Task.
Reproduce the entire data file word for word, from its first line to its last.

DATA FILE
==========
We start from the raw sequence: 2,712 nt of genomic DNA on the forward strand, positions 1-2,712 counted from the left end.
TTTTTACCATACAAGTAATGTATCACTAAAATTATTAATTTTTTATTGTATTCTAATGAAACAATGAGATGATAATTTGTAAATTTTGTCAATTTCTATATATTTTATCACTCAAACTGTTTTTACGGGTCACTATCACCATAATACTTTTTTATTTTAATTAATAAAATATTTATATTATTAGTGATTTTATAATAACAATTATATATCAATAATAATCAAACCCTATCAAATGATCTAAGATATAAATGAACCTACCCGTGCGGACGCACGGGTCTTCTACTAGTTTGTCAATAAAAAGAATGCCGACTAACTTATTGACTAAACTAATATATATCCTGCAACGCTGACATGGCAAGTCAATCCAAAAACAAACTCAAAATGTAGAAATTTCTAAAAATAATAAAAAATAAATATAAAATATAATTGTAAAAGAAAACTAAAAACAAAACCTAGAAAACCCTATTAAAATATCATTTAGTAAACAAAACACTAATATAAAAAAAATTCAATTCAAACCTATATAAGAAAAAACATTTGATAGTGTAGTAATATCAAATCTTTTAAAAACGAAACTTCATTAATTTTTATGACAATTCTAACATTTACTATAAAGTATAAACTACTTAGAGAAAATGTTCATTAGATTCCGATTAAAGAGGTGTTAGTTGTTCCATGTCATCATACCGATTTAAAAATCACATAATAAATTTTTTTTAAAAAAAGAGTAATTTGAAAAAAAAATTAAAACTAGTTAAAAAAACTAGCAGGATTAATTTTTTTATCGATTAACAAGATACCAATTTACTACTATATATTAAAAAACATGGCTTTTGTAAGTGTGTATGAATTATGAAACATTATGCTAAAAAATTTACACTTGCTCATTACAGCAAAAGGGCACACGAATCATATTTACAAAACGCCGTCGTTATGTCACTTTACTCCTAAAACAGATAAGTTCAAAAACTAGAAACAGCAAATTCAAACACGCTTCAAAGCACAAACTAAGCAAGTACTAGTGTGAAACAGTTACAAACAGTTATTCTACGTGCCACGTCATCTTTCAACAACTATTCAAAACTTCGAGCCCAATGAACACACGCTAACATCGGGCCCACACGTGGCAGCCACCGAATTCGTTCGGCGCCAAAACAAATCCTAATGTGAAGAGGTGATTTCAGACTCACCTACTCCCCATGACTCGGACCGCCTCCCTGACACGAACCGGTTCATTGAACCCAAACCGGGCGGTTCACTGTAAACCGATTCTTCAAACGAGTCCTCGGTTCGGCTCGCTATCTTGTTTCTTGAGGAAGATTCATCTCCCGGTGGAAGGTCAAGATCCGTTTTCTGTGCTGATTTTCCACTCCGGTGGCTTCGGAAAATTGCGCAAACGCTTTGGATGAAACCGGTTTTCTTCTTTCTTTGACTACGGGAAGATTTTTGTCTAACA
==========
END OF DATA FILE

We start from the raw sequence: 2,712 nt of genomic DNA on the forward strand, positions 1-2,712 counted from the left end.
TTTTTACCATACAAGTAATGTATCACTAAAATTATTAATTTTTTATTGTATTCTAATGAAACAATGAGATGATAATTTGTAAATTTTGTCAATTTCTATATATTTTATCACTCAAACTGTTTTTACGGGTCACTATCACCATAATACTTTTTTATTTTAATTAATAAAATATTTATATTATTAGTGATTTTATAATAACAATTATATATCAATAATAATCAAACCCTATCAAATGATCTAAGATATAAATGAACCTACCCGTGCGGACGCACGGGTCTTCTACTAGTTTGTCAATAAAAAGAATGCCGACTAACTTATTGACTAAACTAATATATATCCTGCAACGCTGACATGGCAAGTCAATCCAAAAACAAACTCAAAATGTAGAAATTTCTAAAAATAATAAAAAATAAATATAAAATATAATTGTAAAAGAAAACTAAAAACAAAACCTAGAAAACCCTATTAAAATATCATTTAGTAAACAAAACACTAATATAAAAAAAATTCAATTCAAACCTATATAAGAAAAAACATTTGATAGTGTAGTAATATCAAATCTTTTAAAAACGAAACTTCATTAATTTTTATGACAATTCTAACATTTACTATAAAGTATAAACTACTTAGAGAAAATGTTCATTAGATTCCGATTAAAGAGGTGTTAGTTGTTCCATGTCATCATACCGATTTAAAAATCACATAATAAATTTTTTTTAAAAAAAGAGTAATTTGAAAAAAAAATTAAAACTAGTTAAAAAAACTAGCAGGATTAATTTTTTTATCGATTAACAAGATACCAATTTACTACTATATATTAAAAAACATGGCTTTTGTAAGTGTGTATGAATTATGAAACATTATGCTAAAAAATTTACACTTGCTCATTACAGCAAAAGGGCACACGAATCATATTTACAAAACGCCGTCGTTATGTCACTTTACTCCTAAAACAGATAAGTTCAAAAACTAGAAACAGCAAATTCAAACACGCTTCAAAGCACAAACTAAGCAAGTACTAGTGTGAAACAGTTACAAACAGTTATTCTACGTGCCACGTCATCTTTCAACAACTATTCAAAACTTCGAGCCCAATGAACACACGCTAACATCGGGCCCACACGTGGCAGCCACCGAATTCGTTCGGCGCCAAAACAAATCCTAATGTGAAGAGGTGATTTCAGACTCACCTACTCCCCATGACTCGGACCGCCTCCCTGACACGAACCGGTTCATTGAACCCAAACCGGGCGGTTCACTGTAAACCGATTCTTCAAACGAGTCCTCGGTTCGGCTCGCTATCTTGTTTCTTGAGGAAGATTCATCTCCCGGTGGAAGGTCAAGATCCGTTTTCTGTGCTGATTTTCCACTCCGGTGGCTTCGGAAAATTGCGCAAACGCTTTGGATGAAACCGGTTTTCTTCTTTCTTTGACTACGGGAAGATTTTTGTCTAACA